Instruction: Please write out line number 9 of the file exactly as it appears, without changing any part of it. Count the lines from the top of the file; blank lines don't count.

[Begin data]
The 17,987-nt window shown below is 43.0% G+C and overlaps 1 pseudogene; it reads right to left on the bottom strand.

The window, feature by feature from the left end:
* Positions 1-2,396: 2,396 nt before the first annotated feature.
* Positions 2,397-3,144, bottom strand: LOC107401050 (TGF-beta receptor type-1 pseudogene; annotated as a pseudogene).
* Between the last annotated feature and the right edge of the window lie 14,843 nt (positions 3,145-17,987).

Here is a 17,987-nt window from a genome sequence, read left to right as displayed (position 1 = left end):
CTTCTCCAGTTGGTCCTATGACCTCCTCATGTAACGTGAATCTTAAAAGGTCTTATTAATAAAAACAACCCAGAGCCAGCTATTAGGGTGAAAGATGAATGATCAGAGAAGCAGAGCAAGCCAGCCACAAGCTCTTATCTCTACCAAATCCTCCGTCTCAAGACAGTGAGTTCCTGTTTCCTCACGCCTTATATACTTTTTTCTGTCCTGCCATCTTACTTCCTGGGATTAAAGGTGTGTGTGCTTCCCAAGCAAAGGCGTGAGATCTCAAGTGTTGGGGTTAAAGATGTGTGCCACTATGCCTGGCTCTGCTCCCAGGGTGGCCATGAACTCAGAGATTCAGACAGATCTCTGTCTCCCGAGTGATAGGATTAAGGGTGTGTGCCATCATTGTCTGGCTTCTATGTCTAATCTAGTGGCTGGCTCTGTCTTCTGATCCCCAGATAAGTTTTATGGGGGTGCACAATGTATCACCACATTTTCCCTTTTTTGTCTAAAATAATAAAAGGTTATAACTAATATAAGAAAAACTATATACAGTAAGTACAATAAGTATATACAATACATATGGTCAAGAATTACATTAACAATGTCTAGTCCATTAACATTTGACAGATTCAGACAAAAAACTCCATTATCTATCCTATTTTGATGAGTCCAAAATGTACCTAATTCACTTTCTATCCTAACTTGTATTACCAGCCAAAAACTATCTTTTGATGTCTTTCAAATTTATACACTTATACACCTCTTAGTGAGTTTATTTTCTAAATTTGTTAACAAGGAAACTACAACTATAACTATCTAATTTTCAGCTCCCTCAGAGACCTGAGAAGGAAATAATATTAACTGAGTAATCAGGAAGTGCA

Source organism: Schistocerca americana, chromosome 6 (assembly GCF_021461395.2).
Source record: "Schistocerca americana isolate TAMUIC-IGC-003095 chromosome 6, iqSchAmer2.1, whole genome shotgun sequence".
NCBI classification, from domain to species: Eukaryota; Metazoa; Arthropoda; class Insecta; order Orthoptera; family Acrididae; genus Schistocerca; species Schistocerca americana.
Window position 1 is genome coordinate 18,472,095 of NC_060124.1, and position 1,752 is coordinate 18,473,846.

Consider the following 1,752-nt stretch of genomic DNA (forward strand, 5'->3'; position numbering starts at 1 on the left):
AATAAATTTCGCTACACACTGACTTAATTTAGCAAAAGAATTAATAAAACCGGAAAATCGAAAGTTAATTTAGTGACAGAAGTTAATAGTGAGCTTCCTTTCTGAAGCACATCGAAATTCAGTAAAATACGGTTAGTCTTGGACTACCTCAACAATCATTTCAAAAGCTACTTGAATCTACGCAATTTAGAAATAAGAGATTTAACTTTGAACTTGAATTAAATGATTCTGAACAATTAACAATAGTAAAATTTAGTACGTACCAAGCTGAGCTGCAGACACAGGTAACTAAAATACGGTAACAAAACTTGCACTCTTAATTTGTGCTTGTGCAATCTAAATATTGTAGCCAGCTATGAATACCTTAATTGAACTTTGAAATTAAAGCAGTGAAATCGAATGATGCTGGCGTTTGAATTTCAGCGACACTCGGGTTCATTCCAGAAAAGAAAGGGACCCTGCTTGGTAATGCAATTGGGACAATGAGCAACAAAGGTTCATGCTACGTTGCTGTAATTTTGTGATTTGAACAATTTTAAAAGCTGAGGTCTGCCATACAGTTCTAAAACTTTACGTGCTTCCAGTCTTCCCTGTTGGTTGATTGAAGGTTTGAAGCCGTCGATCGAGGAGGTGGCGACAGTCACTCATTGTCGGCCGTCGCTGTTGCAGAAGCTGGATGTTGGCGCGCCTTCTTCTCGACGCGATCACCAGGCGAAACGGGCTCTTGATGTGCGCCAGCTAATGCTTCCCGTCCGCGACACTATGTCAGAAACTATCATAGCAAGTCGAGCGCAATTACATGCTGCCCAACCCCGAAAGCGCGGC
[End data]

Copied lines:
Source record: "Schistocerca americana isolate TAMUIC-IGC-003095 chromosome 6, iqSchAmer2.1, whole genome shotgun sequence".